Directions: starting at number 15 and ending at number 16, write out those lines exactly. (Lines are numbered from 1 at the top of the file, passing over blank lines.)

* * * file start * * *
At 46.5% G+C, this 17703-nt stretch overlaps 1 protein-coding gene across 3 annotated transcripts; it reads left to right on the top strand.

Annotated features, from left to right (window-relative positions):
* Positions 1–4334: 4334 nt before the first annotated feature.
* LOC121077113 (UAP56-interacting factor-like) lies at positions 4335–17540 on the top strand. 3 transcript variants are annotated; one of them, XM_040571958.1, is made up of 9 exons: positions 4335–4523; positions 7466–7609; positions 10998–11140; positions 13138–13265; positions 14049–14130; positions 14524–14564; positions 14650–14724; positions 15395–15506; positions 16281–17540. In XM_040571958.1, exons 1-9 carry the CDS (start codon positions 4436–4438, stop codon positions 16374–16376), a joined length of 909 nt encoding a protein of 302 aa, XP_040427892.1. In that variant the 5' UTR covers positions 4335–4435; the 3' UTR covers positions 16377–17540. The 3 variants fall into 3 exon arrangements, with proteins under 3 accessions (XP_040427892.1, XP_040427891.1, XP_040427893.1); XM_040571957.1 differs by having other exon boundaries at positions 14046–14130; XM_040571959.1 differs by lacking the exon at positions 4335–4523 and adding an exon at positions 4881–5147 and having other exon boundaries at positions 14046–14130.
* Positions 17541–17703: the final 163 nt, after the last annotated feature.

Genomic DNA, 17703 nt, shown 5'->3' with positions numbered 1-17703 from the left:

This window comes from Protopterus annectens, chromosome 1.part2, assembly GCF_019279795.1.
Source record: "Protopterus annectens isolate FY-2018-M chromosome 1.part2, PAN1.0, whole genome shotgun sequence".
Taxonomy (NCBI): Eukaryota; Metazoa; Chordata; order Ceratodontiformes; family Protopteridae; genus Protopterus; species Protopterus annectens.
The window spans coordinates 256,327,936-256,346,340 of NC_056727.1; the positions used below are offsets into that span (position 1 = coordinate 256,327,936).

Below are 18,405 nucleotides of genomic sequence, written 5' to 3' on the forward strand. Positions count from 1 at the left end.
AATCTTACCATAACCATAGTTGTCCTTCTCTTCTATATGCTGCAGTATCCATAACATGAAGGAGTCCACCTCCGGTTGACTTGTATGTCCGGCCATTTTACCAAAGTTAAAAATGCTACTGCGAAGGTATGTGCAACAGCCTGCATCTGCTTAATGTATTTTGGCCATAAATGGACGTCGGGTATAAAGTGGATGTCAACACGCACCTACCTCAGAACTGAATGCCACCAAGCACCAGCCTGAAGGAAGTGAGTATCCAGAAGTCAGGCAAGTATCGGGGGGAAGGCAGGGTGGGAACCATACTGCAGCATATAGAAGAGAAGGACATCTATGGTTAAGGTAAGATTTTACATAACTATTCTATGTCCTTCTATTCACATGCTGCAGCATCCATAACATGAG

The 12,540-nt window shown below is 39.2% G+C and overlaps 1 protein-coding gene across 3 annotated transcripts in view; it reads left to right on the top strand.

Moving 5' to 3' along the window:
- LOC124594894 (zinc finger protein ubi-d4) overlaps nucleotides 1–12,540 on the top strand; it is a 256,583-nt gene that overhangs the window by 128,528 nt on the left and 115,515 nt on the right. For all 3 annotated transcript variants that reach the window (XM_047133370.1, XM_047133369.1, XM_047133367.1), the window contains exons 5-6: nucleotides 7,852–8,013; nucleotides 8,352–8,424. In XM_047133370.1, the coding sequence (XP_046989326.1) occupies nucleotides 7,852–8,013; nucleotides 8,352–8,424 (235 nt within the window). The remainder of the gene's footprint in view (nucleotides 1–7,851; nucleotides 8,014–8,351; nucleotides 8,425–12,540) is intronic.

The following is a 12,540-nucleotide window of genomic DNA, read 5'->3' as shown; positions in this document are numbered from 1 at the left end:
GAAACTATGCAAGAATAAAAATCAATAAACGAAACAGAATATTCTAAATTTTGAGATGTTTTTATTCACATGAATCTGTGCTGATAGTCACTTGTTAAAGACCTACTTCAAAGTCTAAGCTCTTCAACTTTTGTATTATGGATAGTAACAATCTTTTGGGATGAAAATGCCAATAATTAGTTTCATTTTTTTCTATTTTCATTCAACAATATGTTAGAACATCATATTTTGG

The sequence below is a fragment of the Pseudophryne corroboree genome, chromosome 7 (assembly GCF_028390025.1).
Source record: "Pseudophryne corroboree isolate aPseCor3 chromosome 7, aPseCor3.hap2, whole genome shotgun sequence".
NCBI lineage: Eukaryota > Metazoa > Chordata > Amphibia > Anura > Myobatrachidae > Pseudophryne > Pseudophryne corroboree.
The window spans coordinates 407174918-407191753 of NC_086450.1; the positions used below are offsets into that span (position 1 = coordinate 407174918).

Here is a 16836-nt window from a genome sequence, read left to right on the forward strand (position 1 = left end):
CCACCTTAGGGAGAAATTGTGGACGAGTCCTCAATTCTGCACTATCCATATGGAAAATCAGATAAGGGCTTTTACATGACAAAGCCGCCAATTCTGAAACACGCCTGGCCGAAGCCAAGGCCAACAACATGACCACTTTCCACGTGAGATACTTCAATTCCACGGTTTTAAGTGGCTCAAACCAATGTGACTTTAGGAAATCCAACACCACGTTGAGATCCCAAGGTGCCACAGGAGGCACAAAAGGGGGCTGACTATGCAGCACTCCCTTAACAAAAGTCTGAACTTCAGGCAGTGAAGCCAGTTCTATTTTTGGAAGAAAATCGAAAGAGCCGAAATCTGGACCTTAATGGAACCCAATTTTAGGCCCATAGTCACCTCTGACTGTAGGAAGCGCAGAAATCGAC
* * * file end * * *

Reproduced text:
- LOC124594894 (zinc finger protein ubi-d4) overlaps nucleotides 1–12,540 on the top strand; it is a 256,583-nt gene that overhangs the window by 128,528 nt on the left and 115,515 nt on the right. For all 3 annotated transcript variants that reach the window (XM_047133370.1, XM_047133369.1, XM_047133367.1), the window contains exons 5-6: nucleotides 7,852–8,013; nucleotides 8,352–8,424. In XM_047133370.1, the coding sequence (XP_046989326.1) occupies nucleotides 7,852–8,013; nucleotides 8,352–8,424 (235 nt within the window). The remainder of the gene's footprint in view (nucleotides 1–7,851; nucleotides 8,014–8,351; nucleotides 8,425–12,540) is intronic.

The following is a 12,540-nucleotide window of genomic DNA, read 5'->3' as shown; positions in this document are numbered from 1 at the left end: